The Princess Meets The Queen

Monday, April 6, 2015

Like many of you, we first heard about Sierra Sandison, Miss Idaho, last summer.  I was immediately drawn to her story and platform. 

Raising any girl has it's challenges.  Raising a girl with Type One diabetes adds a whole new dimension.  It makes an already complicated situation even more so.  Little girls are looking for role models and learning about traditional standards of beauty (no matter how hard we may attempt to redefine this).  Any difference or deviation can be seen as a tragic flaw. 




An insulin pump and a continuous glucose monitor attached to your body at all times....
Fingers full of little holes from all the testing...
Having to pull out a kit and test your blood...




You can imagine that doesn't make adolescence any easier. 

So I was thrilled to hear about Sierra and her platform that what makes you unique is what makes you beautiful. 



But it's more than just words.  Sierra doesn't just talk the talk.  She walks the walk.  She wears her pump proudly and refuses to let it define her. 

Sweets and I had the honor of interviewing her over the summer.  You can read that here!

And we were thrilled to watch her strut her stuff on the Miss America stage - pump and all!  You can read about why we thought that was such a big deal here!




We had the honor of meeting Sierra back in November when she visited our JDRF chapter for a few events.  Sweets was so thrilled to actually meet her in person... and get to try on that crown!



When we found out that Sierra was coming back to participate in our Type One Nation Summit this Spring, Sweets was ecstatic!  She considers Sierra to be one of her good friends! 

One of the many things that Sierra does is visit schools and talk to students about diabetes and her platform.  As a teacher and a parent, I love this so much!  We immediately began working with Sierra to see if we could work out a visit Sweet's school. 

I thought this would be a great thing for her school!  Raising awareness and educating is always a good thing!  But I think it's important because it's not just Sweets that has T1D at her school and in her district.  This year she's one of three in her school.  A few years ago, she was one of eight.  There are around 30 students with T1D in her district.  That's an insanely large number.  (At least to me...!) 

Education.  Awareness.  Advocacy. 
Kids are being diagnosed like crazy. And listening to Sierra speak is a great way to bring this to light.  It's not just about the T1 kids... it's about all kids.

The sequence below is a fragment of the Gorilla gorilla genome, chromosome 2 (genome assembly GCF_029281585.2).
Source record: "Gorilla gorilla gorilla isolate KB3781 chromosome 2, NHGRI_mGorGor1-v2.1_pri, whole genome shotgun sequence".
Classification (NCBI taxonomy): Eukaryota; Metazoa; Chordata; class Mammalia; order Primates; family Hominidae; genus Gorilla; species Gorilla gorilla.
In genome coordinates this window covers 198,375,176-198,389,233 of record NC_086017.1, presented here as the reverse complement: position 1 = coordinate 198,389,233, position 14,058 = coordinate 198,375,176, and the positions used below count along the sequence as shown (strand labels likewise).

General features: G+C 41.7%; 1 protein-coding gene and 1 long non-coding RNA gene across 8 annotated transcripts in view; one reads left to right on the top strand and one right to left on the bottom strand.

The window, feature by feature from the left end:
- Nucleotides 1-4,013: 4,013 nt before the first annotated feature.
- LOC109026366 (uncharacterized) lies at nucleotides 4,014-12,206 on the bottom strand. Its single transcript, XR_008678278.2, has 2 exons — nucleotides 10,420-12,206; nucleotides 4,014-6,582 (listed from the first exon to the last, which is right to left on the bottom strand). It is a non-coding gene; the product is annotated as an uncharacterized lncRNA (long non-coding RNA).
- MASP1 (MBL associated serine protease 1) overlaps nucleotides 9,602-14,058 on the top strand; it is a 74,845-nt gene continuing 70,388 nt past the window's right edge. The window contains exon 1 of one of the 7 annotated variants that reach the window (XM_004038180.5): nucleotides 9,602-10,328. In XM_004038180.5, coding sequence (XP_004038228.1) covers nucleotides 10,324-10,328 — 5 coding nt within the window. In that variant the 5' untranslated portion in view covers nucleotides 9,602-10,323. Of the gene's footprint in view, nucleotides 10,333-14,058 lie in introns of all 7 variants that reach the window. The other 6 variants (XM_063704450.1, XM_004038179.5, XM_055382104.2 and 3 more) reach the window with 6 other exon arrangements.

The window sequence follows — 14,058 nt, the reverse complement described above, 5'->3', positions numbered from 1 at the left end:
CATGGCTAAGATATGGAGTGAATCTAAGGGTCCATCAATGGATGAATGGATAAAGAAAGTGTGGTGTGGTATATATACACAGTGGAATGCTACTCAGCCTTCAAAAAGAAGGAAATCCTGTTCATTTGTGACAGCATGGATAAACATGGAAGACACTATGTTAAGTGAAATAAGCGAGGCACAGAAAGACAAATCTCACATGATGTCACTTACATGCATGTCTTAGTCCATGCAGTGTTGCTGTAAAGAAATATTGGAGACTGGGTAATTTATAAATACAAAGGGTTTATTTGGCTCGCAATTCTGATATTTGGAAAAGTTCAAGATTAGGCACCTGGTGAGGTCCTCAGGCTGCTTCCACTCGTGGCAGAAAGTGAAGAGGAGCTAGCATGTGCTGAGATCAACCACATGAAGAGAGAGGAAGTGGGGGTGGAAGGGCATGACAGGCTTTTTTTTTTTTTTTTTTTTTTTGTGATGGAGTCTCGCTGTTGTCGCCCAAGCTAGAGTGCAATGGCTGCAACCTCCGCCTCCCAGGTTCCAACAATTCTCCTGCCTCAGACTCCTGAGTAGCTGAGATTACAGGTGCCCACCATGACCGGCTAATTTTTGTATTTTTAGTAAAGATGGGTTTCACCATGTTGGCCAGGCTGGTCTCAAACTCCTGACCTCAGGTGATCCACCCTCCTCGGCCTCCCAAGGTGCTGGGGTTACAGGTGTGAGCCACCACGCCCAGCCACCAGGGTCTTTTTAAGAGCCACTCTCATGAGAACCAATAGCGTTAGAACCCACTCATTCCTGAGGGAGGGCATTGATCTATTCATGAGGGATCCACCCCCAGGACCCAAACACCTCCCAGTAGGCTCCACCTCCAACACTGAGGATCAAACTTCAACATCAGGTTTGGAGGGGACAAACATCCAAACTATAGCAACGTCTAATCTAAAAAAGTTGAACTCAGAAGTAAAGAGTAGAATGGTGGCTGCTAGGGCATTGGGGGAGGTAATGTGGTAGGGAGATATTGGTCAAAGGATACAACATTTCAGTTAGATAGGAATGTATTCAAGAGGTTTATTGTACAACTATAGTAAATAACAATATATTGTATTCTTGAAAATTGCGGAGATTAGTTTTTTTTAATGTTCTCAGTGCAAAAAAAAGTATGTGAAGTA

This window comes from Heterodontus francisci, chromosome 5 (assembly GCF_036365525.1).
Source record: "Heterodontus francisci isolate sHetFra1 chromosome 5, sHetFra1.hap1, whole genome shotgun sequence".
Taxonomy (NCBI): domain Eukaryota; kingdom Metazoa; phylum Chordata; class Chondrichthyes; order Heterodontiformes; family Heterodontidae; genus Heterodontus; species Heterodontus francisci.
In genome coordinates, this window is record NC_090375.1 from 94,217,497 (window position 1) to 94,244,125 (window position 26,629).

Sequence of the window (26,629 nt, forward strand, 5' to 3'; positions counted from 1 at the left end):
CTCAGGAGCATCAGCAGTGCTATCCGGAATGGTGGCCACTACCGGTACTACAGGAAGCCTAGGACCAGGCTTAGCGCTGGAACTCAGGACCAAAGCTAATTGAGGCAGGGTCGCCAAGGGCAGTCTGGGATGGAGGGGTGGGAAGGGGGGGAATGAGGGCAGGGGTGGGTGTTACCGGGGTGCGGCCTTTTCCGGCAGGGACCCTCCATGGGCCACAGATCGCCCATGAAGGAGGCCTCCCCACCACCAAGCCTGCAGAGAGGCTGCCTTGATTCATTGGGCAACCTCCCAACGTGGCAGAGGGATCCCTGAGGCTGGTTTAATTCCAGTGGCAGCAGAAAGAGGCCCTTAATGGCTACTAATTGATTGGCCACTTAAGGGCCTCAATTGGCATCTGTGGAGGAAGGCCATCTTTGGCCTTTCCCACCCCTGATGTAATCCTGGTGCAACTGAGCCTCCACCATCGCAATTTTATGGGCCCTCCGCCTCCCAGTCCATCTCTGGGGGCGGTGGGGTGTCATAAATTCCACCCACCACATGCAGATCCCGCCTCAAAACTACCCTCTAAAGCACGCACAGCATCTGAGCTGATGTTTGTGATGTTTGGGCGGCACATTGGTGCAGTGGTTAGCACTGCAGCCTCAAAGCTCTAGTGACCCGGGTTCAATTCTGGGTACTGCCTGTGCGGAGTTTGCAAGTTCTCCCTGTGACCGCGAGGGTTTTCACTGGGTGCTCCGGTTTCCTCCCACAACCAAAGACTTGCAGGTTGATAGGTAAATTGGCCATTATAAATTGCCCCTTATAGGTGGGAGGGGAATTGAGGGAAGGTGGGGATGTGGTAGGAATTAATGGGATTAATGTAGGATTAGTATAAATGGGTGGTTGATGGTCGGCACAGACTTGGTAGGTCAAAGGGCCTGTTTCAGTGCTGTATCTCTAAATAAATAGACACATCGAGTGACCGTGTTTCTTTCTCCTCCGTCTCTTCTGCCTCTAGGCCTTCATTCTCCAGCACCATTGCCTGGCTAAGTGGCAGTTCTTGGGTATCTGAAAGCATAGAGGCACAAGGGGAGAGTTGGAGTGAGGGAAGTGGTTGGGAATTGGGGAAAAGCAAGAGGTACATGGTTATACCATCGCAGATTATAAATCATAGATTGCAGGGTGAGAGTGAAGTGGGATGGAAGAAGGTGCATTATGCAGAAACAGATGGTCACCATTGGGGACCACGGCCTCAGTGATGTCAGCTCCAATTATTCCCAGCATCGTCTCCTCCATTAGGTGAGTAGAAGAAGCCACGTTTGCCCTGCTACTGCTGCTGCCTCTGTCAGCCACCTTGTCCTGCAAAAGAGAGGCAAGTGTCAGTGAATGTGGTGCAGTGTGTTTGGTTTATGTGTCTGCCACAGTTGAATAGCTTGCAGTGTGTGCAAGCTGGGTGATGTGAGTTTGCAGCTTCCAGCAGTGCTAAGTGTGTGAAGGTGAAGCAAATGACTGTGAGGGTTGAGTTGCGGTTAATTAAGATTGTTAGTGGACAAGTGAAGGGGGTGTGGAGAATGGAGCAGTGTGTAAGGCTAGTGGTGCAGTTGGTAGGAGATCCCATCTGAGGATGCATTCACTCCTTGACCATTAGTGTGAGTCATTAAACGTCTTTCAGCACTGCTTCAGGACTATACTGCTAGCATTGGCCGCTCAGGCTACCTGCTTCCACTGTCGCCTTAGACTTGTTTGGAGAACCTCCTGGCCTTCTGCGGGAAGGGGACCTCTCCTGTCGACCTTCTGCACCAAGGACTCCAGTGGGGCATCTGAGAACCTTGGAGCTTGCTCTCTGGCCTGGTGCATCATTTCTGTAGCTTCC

So we got it worked out and Sweets was counting down the days!

She had her special outfit picked out and a present for Sierra ready to go...

And then....

Bomb threat. 

I kid you not. 

Not at Sweet's school but at the high school.  However, the way the campus is situated, you can't get to Sweet's school without going by the high school.  The high school kids were evacuated to some of the other schools close by.  Everything was locked down. 

And Sierra's assembly was cancelled. 

Luckily, she was still able to speak at one of the schools in our district where Misty's daughter, Ally, attends.  This is a great thing for the kids at that school who are all a little older than Sweets. 

However, Sweets was distraught.  There were many tears and "This is the worst day ever!" was said numerous times.  (She's a bit dramatic...)

I told Sweets that she would still get to see Sierra the next day at the Summit and that helped a little bit.  But not much.  She was so looking forward to sharing this with her classmates!

Being the incredible person that Sierra is, she felt badly about the situation and that Sweets was upset.  She didn't have time in her schedule to try it again the next week.  So she did the next best thing...

She invited Sweets to go see Cinderella with her after the Summit! 



Now THAT made it all better! What an incredibly sweet and kind thing to do!




We are so thankful that we've had the chance to meet Sierra in person.  She is everything that she seems to be.  She is sweet and kind.  She is smart and athletic.  She is a wonderful role model for all kids - but especially little girls with T1D! 


Thanks, Sierra!  Living life and growing up with diabetes along for the ride isn't easy.  But having incredible people like you to learn from and to inspire us makes it much easier!

1 comment:

  1. This is so sweet and touching! Diabetic role models are always needed, and I'm so glad Sierra could be there for your Sweets. :)
    -Rachel, type 1

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